I did not know this filmmaker, Paolo Gioli, existed until yesterday. And that really bothers me because I feel a very strong kinship with this filmmaker just on the basis of having seen two of his pieces. What can a filmmaker do with his own backyard? That is the question that comes to my mind as I watch his films. Can a filmmaker take his camera out back and make something astounding? Of course. In fact, that skill is central to being a creative filmmaker. It is the feeling I get from Gioli. He makes films that have a guiding concern but he is not afraid to slip a little off of the main track and let you see him experimenting. One can observe his enthusiasm for a new mechanical technique and he allows his film to wander into the territory of the new machine or splicing method for a while. And then he comes back to the main thing. He never lets this get out of control and it is a miracle to watch. One can learn how to experiment by watching a brilliant experimentalist. It’s that simple.
There are many filmmakers I wish I could meet and perhaps work with. Gioli is one of them. In fact, this brings to mind again my thought that things like YouTube are the greatest cinematic development of the past half century. The reason has nothing to do with screen format or size or image quality. It has to do with intimacy. The feeling of connection one can get by watching a filmmaker’s work on the computer is far more intimate than could be achieved in a theater. It is this quality that is the most important contribution of online film to world cinema. Intimate connection to the artist. It has a powerful effect on artists and communicates ideas and inspiration from generation to generation far more effectively than any prior cinematic display technology.
Filmmaker Andre Perkowski is working on a huge 3 hour plus adaptation of the novel ‘Nova Express‘ by William S. Burroughs. It’s a wild, ragged, disjointed, warped, damaged, serious and funny mashup of found footage, original film and Burroughs’ reading voice along with others. It’s got those incoherently combined sci-fi and thriller elements that Burroughs so easily manipulated as if in a delirium. The film is itself a kind of cutup, mirroring the technique Burroughs used that involved gathering unrelated bits and pieces of other books and newspaper articles to formulate sentences that somehow ramble on without necessarily leading anywhere specific. The novel is about exposing the secrets of those who attempt to control all thought and life with virus-like ideas, machines and drugs.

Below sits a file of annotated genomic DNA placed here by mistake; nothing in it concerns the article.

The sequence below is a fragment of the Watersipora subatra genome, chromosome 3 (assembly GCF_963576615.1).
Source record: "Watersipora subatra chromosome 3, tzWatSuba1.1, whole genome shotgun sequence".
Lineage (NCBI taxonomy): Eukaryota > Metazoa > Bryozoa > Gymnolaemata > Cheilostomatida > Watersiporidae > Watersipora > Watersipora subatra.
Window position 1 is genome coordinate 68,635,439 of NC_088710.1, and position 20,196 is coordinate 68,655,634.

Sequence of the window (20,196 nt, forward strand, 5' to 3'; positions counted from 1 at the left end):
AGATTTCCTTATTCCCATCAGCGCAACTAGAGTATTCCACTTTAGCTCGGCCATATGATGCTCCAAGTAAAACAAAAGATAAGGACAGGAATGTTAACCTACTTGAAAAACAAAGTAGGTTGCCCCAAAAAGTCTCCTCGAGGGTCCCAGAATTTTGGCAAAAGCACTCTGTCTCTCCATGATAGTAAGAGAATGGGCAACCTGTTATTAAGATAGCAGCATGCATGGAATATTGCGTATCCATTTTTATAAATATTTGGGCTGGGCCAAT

Perkowski is a filmic oddball who delights in making things that are messy. He draws and collages to create new images, purposely ruining his images to create the unexpected. I think his mental immersion into Burroughs is leading him through his wonderful film with great assurance. Apparently, Perkowski is constantly adding to the film and changing it. He has at least six different ‘drafts’ of the film. As he goes, he posts chunks of the film on his YouTube channel which I happen to think is a fantastic idea. There are similarities between the way he works and the way I work on films like my ‘Yellow Plastic Raygun.’ I have often told people that I suspect the video scrubber button in non-linear video editors that allows a filmmaker to fly through a full length feature film in seconds is perhaps the single most important cinematic tool of the last thirty years. It is this little tool that allows for the searching and matching of cinematic elements that could never have been found in a human lifetime before the non-linear editor. So it leads to entirely new form of cinema. That’s what you are watching here with Perkowski’s film. It is a powerful work of new cinema and may well be the best adaptation of a Burroughs work that I have ever seen.